The Howrah Bridge: A Journey Through the Years
One of the most spectacular landmarks of present-day Bengal and a historical legacy of British times, the Howrah Bridge does more than carry the weight of vehicles, goods, and passengers. Standing tall over the mighty Hooghly river for the past eighty years, the Howrah Bridge bears witness to all the changing times in Bengal—the best, the worst, and everything in between.
The Hooghly river and the Howrah bridge share quite an intimate relationship. Together they constitute one of the finest sights of modern West Bengal. But there was a time when the present-day massive structure of the Howrah bridge did not exist. Instead, there was a pontoon or floating bridge, connecting two of the biggest cities of Bengal—Howrah and Kolkata. The British constructed this bridge in the 1870s to facilitate the transfer of industrial goods, but they soon realized that the bridge could not be used for heavy vehicles nor could it sustain the occasional stormy weather around the river. The British formed committees to construct a new bridge to replace the pontoon but the proposal for it kept getting delayed. Finally, the construction work of the bridge was initiated in 1917, but it was halted soon because of the First World War.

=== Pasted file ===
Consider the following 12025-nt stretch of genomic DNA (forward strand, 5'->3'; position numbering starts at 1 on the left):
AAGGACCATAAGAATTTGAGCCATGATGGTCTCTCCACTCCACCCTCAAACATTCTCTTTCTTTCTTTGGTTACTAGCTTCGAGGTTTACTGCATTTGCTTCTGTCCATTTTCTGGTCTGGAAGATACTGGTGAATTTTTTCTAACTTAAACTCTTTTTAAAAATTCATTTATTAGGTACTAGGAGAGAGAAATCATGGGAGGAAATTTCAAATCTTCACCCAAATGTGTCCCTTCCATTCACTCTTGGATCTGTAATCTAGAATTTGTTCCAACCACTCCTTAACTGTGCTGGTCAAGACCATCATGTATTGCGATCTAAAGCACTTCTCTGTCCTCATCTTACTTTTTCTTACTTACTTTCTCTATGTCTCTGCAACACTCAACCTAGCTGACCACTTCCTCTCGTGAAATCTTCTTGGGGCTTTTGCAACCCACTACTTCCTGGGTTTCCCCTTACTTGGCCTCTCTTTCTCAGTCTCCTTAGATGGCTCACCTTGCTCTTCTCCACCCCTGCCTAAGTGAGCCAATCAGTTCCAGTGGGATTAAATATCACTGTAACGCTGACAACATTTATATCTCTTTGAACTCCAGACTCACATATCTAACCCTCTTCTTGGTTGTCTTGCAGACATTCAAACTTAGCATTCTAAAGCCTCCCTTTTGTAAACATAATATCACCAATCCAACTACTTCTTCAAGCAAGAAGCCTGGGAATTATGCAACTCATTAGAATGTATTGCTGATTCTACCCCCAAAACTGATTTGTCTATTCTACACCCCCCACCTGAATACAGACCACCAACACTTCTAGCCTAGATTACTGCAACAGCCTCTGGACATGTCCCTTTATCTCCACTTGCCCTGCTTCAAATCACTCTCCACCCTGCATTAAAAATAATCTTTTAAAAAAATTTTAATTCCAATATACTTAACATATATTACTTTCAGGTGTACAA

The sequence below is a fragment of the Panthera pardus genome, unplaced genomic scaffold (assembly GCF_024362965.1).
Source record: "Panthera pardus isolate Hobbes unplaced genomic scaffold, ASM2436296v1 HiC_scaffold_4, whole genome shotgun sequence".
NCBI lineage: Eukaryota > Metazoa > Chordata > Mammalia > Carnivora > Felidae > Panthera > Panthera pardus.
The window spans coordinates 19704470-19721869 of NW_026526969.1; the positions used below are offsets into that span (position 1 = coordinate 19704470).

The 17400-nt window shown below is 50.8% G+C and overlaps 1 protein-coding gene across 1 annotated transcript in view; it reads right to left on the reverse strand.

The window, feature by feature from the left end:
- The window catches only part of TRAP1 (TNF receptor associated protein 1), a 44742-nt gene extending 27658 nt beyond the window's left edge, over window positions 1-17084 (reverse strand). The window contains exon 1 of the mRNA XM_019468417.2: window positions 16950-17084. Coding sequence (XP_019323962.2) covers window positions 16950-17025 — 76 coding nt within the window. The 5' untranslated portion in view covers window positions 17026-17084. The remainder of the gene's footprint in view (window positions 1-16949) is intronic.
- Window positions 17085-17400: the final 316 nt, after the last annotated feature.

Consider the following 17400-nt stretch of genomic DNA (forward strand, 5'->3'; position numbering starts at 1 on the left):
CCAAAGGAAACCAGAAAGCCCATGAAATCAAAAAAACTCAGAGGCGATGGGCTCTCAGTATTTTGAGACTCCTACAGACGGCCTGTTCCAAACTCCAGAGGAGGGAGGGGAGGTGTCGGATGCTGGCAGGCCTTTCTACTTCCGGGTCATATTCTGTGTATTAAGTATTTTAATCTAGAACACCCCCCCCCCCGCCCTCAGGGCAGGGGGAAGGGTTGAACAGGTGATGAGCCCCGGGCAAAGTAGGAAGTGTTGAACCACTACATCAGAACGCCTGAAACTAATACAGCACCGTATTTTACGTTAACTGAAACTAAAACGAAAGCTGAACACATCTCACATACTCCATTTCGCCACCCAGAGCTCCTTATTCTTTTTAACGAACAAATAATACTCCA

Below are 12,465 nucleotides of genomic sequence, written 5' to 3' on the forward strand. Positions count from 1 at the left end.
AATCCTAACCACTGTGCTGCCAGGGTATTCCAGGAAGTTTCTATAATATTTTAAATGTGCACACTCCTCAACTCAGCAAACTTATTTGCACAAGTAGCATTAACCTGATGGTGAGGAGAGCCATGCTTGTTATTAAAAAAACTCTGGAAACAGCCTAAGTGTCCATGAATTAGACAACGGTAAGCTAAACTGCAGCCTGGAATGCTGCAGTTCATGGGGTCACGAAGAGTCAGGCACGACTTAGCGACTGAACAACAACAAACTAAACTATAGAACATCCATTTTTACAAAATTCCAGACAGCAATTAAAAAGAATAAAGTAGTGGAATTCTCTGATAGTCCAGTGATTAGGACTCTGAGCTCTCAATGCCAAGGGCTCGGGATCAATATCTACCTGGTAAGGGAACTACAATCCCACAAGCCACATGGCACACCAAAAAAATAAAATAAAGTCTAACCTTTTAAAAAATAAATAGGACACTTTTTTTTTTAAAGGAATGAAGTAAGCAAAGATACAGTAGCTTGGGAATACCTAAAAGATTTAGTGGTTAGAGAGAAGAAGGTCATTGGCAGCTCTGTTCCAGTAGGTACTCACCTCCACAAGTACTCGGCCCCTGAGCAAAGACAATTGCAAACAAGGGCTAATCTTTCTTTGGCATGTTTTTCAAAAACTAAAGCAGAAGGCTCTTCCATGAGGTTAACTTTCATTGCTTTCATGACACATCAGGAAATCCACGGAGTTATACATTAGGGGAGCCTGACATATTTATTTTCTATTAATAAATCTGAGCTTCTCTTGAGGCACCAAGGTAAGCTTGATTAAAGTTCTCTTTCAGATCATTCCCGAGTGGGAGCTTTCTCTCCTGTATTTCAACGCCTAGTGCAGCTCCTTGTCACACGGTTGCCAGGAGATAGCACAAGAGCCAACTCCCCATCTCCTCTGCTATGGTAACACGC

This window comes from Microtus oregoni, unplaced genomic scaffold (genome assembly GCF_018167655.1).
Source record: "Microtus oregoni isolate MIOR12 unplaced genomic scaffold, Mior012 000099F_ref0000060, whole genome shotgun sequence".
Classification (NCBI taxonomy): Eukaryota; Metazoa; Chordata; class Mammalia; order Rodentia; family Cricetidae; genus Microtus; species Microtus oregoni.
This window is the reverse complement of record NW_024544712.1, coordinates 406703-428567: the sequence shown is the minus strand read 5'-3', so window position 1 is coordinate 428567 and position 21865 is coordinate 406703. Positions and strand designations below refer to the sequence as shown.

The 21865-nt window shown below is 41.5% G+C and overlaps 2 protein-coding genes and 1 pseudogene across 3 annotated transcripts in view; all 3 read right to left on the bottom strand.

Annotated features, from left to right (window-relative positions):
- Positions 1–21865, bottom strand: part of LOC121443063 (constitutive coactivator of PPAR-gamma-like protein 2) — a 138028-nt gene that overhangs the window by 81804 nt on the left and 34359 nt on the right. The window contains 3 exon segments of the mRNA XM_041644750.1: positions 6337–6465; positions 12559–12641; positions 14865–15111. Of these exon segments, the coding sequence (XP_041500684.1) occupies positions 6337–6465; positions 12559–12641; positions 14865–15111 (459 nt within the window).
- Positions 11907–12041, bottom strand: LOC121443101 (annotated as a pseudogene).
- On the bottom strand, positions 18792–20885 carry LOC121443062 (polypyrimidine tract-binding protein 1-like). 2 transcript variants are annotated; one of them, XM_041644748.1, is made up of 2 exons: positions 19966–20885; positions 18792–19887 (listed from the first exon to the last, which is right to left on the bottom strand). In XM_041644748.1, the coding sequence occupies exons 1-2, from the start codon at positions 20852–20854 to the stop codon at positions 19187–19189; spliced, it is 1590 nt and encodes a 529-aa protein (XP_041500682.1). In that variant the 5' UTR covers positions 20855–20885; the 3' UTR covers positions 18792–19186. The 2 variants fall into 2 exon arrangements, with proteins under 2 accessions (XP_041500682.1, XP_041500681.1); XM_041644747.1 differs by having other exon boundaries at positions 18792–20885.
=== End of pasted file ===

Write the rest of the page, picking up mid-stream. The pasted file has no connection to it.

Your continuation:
It was the pioneering industrialist of Bengal, R.N. Mukherjee, who suggested the construction of a suspension bridge over Hooghly. However, the proposal to that also did not receive any enthusiastic response until 1935, when the new Howrah Bridge Act was amended. With this, the construction of the present-day Howrah bridge began officially in 1936.
Interestingly, of the 26,500 tons of steel required to construct the bridge, more than half was supplied by Tata Steel as the British had to divert their resources for the Second World War. The war presented other issues that threatened to create major hindrances in the completion of the bridge. The Japanese air attacks on Kolkata were one such issue. However, the work was completed in due time.
The new Howrah Bridge, as it was initially called, was officially inaugurated in 1943. The architecture of this bridge is one of a kind in that it was built without a single nut and screw and instead a single piece of metal was used for connecting two or more plates through the riveting technique. The bridge is designed in a cantilever suspension style, meaning that it remains suspended over the river without a single pillar to hold its weight. At the time of its construction, the Howrah was the first cantilever bridge in India and the third in the world. Today, it is the sixth-longest cantilever bridge in the world. It also remains the busiest bridge of this suspended kind, bearing the weight of some 100,000 vehicles and more than 150,000 pedestrians every day.
The bridge today is ever filled with honking and blazing cars, bikes, and other vehicles. Interestingly, however, the first vehicle operating on the bridge was the classic tram of Kolkata, which was banned some time in 1993 in the wake of ever-increasing vehicular traffic on the bridge. Amidst the concern of vehicular traffic and overweighing of the bridge, the second Howrah Bridge, also known as Vidyasagar Setu, was also built in 1992.
In 1965, the bridge was officially renamed the Rabindra Setu in honour of Rabindranath Tagore. Yet, among the locals and the tourists, the bridge continues to be referred to as Howrah, a name which immediately portals one’s mind to the hub of colonial rule, and one of their majestic legacies suspending over the Hooghly, almost in a protective gesture.